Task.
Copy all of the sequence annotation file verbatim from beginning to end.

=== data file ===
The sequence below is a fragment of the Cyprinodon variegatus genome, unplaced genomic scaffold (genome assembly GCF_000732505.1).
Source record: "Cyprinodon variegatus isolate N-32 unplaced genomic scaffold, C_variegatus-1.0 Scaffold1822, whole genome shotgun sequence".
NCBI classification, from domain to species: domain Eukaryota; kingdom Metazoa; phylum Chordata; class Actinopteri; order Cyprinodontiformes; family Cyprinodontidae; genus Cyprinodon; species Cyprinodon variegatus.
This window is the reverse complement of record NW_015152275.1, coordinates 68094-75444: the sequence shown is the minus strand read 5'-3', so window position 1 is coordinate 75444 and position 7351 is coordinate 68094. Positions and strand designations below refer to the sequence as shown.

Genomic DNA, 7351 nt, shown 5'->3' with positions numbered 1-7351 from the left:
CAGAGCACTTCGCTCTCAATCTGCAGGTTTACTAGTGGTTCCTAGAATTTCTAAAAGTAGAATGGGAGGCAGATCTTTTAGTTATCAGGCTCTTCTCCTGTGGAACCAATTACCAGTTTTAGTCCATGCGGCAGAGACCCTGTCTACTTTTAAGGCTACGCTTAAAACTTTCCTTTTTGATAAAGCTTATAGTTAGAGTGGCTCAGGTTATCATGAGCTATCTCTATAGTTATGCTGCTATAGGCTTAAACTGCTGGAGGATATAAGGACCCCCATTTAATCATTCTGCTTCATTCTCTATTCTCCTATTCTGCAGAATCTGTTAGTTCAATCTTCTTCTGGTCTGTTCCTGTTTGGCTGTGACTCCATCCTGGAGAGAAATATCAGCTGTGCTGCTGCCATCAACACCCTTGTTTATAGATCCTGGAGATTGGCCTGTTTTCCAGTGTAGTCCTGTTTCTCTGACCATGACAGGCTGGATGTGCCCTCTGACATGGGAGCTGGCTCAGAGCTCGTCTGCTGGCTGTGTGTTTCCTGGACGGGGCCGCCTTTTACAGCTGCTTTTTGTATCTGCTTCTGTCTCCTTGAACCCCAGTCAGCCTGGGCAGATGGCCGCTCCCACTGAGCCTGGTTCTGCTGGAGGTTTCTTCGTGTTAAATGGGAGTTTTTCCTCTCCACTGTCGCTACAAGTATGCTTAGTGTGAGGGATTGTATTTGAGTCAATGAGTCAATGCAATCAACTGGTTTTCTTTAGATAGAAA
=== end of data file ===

The sequence below is a fragment of the Cyprinodon variegatus genome, unplaced genomic scaffold (genome assembly GCF_000732505.1).
Source record: "Cyprinodon variegatus isolate N-32 unplaced genomic scaffold, C_variegatus-1.0 Scaffold1822, whole genome shotgun sequence".
NCBI classification, from domain to species: domain Eukaryota; kingdom Metazoa; phylum Chordata; class Actinopteri; order Cyprinodontiformes; family Cyprinodontidae; genus Cyprinodon; species Cyprinodon variegatus.
This window is the reverse complement of record NW_015152275.1, coordinates 68094-75444: the sequence shown is the minus strand read 5'-3', so window position 1 is coordinate 75444 and position 7351 is coordinate 68094. Positions and strand designations below refer to the sequence as shown.

Genomic DNA, 7351 nt, shown 5'->3' with positions numbered 1-7351 from the left:
CAGAGCACTTCGCTCTCAATCTGCAGGTTTACTAGTGGTTCCTAGAATTTCTAAAAGTAGAATGGGAGGCAGATCTTTTAGTTATCAGGCTCTTCTCCTGTGGAACCAATTACCAGTTTTAGTCCATGCGGCAGAGACCCTGTCTACTTTTAAGGCTACGCTTAAAACTTTCCTTTTTGATAAAGCTTATAGTTAGAGTGGCTCAGGTTATCATGAGCTATCTCTATAGTTATGCTGCTATAGGCTTAAACTGCTGGAGGATATAAGGACCCCCATTTAATCATTCTGCTTCATTCTCTATTCTCCTATTCTGCAGAATCTGTTAGTTCAATCTTCTTCTGGTCTGTTCCTGTTTGGCTGTGACTCCATCCTGGAGAGAAATATCAGCTGTGCTGCTGCCATCAACACCCTTGTTTATAGATCCTGGAGATTGGCCTGTTTTCCAGTGTAGTCCTGTTTCTCTGACCATGACAGGCTGGATGTGCCCTCTGACATGGGAGCTGGCTCAGAGCTCGTCTGCTGGCTGTGTGTTTCCTGGACGGGGCCGCCTTTTACAGCTGCTTTTTGTATCTGCTTCTGTCTCCTTGAACCCCAGTCAGCCTGGGCAGATGGCCGCTCCCACTGAGCCTGGTTCTGCTGGAGGTTTCTTCGTGTTAAATGGGAGTTTTTCCTCTCCACTGTCGCTACAAGTATGCTTAGTGTGAGGGATTGTATTTGAGTCAATGAGTCAATGCAATCAACTGGTTTTCTTTAGATAGAAA